Even winners worry over world's workshop
HITACHI IS TO invest US$826 million in China over the next five years to increase the proportion of its goods made there from 2.5 per cent to 7 per cent.
Last month, Matsushita Electronics said it would invest US$160 million in China over the next two years, adding to the 36 plants it already has there and which account for 25 per cent of its factories overseas. It also said it would close money-losing plants in Western Europe and the United States.
Is China becoming the workshop of the world, where multinationals can make anything at a fraction of the cost of in their home countries, using a limitless supply of cheap and skilled labour? What is the economic future for China's neighbours and what products will be left for them to make? Many people in Asia forecast a nightmare scenario.
Jin Nyum, Economic and Finance Minister of South Korea, said last week that China was becoming a 'juggernaut in the global economy, turning itself into the world's manufacturing plant, which will suck all manufacturing facilities into it like a black hole'.
Fred Bergsten, director of the Institute for International Economics, said at the weekend that corporate Japan was in despair as it saw China, with its low costs and cheap currency, 'hollow out' Japanese industry.
According to Beijing's statistics, China has for the past eight years attracted more foreign direct investment than any other country in the world except the US, totalling US$348.4 billion by the end of last year, averaging US$42.7 billion a year for the 1996-2000 period. In the first nine months of this year, China attracted US$32.2 billion, an increase of 21 per cent over the same period last year. For Chinese economists, their country's hour has come.
'We have the conditions to become the workshop of the world,' said Lu Zheng, head of the industrial and economic institute of the Chinese Academy of Social Sciences. 'We have a cheap and high-quality workforce. For a long time, we considered our huge population a burden, but now we see it as our competitive advantage. Each year, our universities turn out one million science graduates.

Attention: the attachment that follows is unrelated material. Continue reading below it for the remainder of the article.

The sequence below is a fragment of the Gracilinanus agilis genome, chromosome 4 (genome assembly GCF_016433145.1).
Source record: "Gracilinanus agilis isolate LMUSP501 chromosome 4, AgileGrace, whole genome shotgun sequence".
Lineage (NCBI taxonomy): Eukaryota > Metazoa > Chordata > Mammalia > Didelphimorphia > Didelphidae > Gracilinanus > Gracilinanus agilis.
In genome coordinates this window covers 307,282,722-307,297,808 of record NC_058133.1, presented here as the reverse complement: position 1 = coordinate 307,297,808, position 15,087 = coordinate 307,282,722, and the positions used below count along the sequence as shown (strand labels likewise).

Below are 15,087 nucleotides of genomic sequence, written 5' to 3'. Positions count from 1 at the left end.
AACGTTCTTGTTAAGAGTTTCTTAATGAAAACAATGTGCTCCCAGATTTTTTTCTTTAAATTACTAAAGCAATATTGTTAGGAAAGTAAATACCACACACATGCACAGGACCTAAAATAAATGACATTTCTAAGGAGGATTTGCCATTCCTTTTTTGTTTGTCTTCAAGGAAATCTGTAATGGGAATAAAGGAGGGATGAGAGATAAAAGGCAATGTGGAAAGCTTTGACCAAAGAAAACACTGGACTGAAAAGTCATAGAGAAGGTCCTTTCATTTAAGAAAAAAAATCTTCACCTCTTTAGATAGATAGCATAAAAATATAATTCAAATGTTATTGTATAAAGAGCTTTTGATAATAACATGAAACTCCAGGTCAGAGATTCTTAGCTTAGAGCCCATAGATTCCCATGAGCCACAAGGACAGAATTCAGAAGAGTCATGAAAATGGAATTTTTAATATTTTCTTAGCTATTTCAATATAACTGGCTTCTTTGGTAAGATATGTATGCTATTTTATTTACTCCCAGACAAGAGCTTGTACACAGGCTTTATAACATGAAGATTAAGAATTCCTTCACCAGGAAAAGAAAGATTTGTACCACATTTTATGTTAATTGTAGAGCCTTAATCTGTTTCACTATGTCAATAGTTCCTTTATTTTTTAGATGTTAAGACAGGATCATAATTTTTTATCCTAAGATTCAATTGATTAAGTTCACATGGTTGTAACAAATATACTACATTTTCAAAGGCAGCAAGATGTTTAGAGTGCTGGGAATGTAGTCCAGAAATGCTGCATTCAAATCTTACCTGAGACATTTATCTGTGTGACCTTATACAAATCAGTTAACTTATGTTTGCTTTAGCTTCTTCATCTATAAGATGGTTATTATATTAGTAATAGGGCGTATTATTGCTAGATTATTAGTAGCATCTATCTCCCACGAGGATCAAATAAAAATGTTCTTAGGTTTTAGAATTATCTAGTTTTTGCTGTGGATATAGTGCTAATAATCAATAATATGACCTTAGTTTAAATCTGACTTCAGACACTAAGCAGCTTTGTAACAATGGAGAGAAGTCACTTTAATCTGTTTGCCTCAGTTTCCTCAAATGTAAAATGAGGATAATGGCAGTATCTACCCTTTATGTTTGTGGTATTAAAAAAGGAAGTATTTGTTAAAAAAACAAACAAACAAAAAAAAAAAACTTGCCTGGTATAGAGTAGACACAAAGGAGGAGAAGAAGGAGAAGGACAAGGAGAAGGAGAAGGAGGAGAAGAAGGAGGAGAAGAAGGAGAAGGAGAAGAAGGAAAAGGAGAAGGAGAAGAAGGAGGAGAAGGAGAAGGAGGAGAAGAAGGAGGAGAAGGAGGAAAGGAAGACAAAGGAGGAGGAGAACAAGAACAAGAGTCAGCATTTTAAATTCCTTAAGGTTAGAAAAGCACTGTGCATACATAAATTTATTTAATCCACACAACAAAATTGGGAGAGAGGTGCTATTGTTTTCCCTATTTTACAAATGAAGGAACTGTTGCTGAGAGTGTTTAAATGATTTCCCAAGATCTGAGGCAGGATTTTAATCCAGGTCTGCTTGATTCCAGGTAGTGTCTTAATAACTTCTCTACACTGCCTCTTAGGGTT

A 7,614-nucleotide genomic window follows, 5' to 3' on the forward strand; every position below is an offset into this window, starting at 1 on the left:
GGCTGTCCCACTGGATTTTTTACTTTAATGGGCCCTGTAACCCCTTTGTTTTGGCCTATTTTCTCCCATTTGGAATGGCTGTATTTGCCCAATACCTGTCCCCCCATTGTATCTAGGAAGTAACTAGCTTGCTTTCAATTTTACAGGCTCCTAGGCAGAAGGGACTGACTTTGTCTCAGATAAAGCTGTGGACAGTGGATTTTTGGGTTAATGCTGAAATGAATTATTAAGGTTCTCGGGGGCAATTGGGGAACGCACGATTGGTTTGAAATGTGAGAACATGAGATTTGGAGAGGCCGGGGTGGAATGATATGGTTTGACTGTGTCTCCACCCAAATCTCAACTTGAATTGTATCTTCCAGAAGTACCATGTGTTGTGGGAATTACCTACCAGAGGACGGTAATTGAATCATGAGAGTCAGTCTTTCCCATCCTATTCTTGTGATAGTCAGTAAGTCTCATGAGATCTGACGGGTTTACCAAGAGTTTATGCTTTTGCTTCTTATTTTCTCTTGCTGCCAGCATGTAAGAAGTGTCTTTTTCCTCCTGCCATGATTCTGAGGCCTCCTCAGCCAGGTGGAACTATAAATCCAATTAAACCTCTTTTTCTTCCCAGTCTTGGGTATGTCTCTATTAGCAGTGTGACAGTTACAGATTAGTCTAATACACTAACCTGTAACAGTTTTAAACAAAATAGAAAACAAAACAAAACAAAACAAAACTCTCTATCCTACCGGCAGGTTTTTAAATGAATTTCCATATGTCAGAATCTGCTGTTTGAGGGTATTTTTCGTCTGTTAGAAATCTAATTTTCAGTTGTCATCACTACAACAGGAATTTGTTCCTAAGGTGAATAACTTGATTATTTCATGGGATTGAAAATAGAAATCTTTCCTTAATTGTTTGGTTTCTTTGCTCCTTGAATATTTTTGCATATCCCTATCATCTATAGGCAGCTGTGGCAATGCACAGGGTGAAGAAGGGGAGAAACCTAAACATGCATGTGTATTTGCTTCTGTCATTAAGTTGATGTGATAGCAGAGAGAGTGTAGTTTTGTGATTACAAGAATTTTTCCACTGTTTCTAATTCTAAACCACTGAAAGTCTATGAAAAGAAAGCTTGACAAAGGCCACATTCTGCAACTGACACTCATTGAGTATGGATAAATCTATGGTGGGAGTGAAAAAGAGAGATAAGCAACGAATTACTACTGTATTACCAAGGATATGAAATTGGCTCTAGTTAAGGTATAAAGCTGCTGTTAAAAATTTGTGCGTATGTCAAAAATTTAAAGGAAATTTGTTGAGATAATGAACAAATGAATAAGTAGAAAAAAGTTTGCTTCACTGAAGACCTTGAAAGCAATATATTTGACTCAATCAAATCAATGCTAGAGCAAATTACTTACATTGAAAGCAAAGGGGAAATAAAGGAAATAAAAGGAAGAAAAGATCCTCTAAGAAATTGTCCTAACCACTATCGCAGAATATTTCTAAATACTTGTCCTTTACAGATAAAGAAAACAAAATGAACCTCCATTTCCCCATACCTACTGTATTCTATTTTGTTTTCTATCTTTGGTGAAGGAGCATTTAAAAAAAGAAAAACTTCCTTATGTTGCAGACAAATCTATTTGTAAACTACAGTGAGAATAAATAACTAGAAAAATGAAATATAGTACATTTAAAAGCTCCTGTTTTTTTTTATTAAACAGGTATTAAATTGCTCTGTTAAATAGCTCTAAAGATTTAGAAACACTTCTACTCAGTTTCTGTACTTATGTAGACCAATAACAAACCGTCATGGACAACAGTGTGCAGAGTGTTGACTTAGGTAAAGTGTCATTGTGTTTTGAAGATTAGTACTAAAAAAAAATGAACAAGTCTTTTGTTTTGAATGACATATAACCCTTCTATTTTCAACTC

'We have solved those bottlenecks that held up our development in the 1980s - telecommunications, power and transport. Neighbouring countries cannot equal the facilities we have now. We can supply the raw materials, equipment and components for nearly all products. We have an enormous domestic market, which small and medium-size developing countries cannot match.
'With the liberalising of world trade and increasing globalisation, it will make economic sense to manufacture most industrial products in China. So becoming the world's workshop should be the strategy of our development.'
Wang Zhile, director of the centre for research of multinational companies at the International Economic & Trade Research Institute under the Ministry of Foreign Trade and Co-operation, agreed.
'These multinationals are in the middle of restructuring their manufacturing capacity, turning China into the workshop of the world,' he said.
'This process will accelerate as a result of the September 11 incidents. One Japanese firm was considering a plant in the US, but has decided to shift its purchasing to China.
'Seeing our cheap, good-quality labour, European and American firms came here but Japanese firms were reluctant to do so at first. Now they have changed and are investing here.'